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  • Coffee Shop AGM - Didcot: October 16, 2021
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Author Topic: AGM - 16th October 2021 - at Didcot, with guest speaker Mark Hopwood  (Read 5014 times)
broadgage
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« Reply #30 on: November 10, 2021, 04:26:15 pm »

I largely agree with the above, but with one exception, I cant support IETs (Intercity Express Train) or derivatives thereof without any engines. A single engine is in my view a requirement for when the wires come down, so as to provide hotel power for some hours, or to proceed a much reduced speed to the next major station. As fitted to the nominally electric IETs used elsewhere.
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A proper intercity train has a minimum of 8 coaches, gangwayed throughout, with first at one end, and a full sized buffet car between first and standard.
It has space for cycles, surfboards,luggage etc.
A 5 car DMU (Diesel Multiple Unit) is not a proper inter-city train. The 5+5 and 9 car DMUs are almost as bad.
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« Reply #31 on: November 11, 2021, 09:06:17 pm »

I largely agree with the above, but with one exception, I cant support IETs (Intercity Express Train) or derivatives thereof without any engines. A single engine is in my view a requirement for when the wires come down, so as to provide hotel power for some hours, or to proceed a much reduced speed to the next major station. As fitted to the nominally electric IETs used elsewhere.
Providing hotel power if the power supply fails does seem like a sensible idea, but I'm less keen on the idea of burning diesel to do it and I'm not convinced the 'self-rescue' capability is worthwhile.

My understanding is that the only "nominally electric" trains used elsewhere which have diesel engines are the LNER» (London North Eastern Railway - about) class 801s delivered through the Intercity Express Programme. Nobody else has thought it necessary to increase maintainance requirements and weight by installing diesel engines 'just in case'. I think that either the electric IETs ordered by Lumo or the ones ordered by Avanti West Coast have batteries to provide hotel power in the event of trouble. This seems sensible and I assume is a significantly lower maintainance option than a diesel engine. I'm less sure about the weight difference, but although the batteries might not be sufficient to move the train I would expect the likelyhood of this with an 801 is quite slim anyway since there is probably a pure electric train (such as a class 700 in the case of the southern end of the East Coast Main Line) stuck ahead of you anyway.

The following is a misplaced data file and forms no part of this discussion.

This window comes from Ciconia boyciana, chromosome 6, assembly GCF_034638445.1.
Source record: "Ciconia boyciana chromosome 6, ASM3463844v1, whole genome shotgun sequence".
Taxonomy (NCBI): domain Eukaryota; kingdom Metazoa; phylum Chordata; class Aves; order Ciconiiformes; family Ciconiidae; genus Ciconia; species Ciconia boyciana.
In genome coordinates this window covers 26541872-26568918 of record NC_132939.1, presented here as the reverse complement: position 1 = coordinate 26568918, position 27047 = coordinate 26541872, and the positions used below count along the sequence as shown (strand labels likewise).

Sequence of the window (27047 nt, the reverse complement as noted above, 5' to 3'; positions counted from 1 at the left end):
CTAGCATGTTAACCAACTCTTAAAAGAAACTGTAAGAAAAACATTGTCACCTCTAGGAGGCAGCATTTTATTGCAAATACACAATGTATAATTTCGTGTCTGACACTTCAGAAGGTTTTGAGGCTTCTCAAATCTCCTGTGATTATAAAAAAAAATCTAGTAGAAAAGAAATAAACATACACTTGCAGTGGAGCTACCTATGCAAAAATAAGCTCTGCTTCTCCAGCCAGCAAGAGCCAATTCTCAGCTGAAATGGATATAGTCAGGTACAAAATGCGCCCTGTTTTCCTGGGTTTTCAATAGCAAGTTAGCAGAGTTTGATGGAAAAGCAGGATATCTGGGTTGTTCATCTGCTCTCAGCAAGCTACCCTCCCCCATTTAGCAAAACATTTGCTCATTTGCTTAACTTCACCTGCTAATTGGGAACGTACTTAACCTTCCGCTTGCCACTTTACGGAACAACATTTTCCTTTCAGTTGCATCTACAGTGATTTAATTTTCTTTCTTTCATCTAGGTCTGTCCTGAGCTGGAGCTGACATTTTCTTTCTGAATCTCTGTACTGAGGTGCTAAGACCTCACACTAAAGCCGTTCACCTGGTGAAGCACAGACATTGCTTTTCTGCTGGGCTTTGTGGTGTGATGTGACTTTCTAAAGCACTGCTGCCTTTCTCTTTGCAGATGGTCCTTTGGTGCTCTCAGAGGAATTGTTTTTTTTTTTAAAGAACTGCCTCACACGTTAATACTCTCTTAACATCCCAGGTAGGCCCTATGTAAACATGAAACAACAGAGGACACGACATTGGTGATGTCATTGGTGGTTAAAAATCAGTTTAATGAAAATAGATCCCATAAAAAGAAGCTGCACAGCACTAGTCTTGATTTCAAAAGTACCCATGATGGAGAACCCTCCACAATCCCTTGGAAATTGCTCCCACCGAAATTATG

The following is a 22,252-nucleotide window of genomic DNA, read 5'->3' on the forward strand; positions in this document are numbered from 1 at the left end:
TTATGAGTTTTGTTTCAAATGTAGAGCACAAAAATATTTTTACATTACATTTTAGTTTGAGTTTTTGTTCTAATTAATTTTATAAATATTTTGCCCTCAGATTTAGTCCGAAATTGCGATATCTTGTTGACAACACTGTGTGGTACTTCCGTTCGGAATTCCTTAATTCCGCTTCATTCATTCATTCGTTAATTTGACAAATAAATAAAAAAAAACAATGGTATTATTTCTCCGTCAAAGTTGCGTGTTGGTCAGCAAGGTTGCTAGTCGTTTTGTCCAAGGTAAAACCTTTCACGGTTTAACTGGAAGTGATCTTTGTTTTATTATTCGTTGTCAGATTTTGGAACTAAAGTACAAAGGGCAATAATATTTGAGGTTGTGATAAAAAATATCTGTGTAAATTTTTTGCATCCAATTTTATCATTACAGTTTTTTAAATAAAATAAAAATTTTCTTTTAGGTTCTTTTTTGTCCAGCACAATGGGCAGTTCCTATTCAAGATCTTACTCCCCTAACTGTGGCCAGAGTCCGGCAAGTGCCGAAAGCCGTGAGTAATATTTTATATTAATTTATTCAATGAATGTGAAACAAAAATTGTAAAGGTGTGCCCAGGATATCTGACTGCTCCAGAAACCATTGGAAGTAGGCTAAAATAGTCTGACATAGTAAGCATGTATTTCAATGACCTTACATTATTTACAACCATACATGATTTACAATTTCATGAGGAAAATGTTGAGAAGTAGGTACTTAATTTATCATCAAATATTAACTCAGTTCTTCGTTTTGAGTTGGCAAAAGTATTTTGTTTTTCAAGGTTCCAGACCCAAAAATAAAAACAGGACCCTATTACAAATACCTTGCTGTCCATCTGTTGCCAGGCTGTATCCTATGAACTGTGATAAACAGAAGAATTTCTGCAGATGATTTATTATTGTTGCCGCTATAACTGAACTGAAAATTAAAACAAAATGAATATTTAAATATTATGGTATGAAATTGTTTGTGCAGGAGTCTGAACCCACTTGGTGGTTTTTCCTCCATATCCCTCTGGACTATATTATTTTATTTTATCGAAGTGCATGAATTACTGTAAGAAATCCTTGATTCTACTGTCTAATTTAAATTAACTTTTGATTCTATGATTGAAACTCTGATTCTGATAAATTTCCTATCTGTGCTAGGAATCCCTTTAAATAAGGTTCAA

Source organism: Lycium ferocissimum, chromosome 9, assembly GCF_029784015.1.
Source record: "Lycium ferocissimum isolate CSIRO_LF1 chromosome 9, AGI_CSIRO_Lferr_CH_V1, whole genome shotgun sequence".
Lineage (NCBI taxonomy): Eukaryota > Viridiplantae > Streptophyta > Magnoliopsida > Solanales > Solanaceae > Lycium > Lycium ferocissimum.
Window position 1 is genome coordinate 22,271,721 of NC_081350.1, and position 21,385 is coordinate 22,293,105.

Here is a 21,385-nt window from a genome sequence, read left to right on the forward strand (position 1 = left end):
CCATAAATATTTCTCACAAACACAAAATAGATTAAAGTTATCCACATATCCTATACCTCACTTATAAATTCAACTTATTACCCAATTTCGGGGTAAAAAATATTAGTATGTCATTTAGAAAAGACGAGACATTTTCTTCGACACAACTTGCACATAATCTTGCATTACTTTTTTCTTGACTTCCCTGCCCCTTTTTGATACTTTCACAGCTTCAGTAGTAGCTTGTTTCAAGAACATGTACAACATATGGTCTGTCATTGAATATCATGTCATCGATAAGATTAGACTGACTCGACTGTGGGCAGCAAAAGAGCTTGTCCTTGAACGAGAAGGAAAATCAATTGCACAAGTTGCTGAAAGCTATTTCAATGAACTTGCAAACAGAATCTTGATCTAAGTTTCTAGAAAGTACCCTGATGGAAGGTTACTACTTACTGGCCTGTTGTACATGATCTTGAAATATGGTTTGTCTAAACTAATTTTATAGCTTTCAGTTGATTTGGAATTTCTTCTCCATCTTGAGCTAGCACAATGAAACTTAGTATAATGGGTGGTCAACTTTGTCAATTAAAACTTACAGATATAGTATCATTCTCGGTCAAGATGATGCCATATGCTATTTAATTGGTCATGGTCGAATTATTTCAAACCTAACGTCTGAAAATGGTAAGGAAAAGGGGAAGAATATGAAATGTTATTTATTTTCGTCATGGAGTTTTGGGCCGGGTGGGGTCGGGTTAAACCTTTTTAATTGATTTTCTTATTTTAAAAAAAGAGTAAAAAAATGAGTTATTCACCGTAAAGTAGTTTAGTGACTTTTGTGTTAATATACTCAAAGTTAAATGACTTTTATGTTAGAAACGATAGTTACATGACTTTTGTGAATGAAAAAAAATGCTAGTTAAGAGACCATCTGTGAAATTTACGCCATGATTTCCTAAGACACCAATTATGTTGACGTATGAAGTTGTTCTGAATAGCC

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Don't DOO (Driver-Only Operation (that is, trains which operate without carrying a guard)) it, keep the guard (but it probably wouldn't be a bad idea if the driver unlocked the doors on arrival at calling points).
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